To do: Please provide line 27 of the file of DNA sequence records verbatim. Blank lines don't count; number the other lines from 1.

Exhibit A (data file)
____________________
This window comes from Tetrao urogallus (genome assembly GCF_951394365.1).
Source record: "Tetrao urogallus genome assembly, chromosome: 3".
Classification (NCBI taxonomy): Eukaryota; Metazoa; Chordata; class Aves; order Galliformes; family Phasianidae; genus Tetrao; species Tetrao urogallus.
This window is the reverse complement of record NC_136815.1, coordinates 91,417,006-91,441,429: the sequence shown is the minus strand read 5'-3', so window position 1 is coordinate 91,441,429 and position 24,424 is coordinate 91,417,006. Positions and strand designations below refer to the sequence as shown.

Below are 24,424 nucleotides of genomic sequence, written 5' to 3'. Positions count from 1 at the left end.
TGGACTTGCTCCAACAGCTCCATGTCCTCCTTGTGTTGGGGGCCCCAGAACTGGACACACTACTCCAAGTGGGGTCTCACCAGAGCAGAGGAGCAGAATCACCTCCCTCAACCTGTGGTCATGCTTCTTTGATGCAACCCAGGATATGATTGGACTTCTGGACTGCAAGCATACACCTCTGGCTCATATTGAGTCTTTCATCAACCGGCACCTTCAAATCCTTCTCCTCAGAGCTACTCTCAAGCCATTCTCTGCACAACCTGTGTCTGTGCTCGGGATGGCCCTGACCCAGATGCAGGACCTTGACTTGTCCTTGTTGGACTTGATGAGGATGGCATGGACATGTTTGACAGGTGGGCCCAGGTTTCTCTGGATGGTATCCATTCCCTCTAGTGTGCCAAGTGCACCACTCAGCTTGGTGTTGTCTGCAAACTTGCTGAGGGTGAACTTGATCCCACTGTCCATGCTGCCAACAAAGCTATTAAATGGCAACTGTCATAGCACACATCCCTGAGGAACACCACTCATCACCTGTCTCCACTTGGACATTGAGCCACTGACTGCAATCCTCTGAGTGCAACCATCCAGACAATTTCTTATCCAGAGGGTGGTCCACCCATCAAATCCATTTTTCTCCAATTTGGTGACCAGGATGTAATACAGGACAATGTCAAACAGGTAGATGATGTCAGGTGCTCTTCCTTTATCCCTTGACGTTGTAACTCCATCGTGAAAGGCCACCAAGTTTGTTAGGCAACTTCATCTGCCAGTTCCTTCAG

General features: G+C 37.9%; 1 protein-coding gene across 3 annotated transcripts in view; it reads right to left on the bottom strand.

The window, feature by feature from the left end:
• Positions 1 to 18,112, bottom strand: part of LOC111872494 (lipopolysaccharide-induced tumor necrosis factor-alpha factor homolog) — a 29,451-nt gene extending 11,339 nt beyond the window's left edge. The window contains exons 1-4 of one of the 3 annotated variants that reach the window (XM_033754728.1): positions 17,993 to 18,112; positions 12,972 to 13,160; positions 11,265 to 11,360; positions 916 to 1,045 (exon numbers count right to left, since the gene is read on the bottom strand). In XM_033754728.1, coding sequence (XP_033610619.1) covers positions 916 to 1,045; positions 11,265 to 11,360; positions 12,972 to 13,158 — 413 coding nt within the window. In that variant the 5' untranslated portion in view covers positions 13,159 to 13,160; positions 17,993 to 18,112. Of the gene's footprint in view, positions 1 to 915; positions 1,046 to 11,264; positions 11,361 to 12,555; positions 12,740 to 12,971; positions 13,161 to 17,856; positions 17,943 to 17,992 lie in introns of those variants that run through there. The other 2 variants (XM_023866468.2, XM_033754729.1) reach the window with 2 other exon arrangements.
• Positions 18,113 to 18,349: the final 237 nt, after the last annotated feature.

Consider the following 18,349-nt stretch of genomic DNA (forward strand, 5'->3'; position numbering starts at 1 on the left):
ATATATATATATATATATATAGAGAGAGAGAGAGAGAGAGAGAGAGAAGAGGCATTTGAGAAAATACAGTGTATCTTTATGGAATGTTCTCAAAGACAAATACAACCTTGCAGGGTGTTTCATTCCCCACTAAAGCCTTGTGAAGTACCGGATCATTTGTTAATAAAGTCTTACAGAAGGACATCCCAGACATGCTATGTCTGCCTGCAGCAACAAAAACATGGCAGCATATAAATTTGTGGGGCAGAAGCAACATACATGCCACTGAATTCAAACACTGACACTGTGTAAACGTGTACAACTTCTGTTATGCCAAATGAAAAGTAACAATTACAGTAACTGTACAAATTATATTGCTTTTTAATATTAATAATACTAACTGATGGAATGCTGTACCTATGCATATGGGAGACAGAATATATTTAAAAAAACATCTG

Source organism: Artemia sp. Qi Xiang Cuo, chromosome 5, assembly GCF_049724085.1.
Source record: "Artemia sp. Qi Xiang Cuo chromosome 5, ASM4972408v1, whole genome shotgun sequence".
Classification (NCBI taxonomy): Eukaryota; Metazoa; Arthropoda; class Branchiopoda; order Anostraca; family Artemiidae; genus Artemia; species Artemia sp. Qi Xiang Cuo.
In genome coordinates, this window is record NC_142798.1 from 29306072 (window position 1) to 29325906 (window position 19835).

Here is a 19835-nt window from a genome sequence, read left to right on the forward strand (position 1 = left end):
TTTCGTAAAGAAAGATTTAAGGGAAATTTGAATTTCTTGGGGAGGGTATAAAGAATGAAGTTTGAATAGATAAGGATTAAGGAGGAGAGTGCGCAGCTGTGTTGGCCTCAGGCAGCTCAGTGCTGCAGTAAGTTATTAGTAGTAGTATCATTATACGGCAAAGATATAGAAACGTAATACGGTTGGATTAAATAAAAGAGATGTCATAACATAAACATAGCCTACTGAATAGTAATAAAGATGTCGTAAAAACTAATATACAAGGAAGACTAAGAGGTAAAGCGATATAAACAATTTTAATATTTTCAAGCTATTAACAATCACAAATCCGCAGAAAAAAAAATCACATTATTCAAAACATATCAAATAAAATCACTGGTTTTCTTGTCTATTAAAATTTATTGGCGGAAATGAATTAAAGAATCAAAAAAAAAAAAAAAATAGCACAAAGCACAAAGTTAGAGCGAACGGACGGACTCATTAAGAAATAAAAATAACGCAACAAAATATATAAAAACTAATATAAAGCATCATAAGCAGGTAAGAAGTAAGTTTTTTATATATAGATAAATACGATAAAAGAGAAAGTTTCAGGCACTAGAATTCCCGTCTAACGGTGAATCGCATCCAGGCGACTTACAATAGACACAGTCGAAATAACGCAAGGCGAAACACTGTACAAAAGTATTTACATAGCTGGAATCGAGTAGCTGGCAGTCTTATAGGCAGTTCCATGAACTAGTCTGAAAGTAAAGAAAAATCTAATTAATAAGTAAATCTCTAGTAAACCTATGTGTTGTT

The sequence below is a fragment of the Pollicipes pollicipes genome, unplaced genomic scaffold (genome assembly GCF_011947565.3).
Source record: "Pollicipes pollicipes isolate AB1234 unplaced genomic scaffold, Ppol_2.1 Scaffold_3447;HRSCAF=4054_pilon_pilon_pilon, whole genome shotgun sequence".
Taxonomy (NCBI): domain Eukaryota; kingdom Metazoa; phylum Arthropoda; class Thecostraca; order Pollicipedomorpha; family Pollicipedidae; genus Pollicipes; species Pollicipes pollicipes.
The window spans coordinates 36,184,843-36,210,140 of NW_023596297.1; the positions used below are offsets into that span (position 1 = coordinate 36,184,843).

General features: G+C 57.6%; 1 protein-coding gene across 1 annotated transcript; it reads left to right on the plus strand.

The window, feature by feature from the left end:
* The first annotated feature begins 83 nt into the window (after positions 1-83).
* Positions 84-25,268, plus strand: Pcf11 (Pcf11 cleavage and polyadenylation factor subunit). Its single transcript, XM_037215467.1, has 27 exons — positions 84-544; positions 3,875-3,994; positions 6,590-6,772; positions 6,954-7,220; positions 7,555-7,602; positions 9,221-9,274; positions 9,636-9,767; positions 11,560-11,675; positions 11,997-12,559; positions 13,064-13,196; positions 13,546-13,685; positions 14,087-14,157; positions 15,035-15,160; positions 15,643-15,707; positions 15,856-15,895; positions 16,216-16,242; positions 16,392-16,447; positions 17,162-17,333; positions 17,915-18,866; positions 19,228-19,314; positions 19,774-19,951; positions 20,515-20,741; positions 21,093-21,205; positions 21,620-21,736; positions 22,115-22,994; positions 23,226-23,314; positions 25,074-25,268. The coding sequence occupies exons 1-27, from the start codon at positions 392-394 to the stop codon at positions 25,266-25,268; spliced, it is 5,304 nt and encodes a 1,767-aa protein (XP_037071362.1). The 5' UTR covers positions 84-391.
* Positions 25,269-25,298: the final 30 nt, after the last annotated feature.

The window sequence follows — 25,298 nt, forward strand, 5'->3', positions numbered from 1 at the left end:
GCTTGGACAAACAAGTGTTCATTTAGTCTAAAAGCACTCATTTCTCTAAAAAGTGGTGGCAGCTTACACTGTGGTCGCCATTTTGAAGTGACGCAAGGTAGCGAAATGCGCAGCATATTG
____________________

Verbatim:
* Positions 25,269-25,298: the final 30 nt, after the last annotated feature.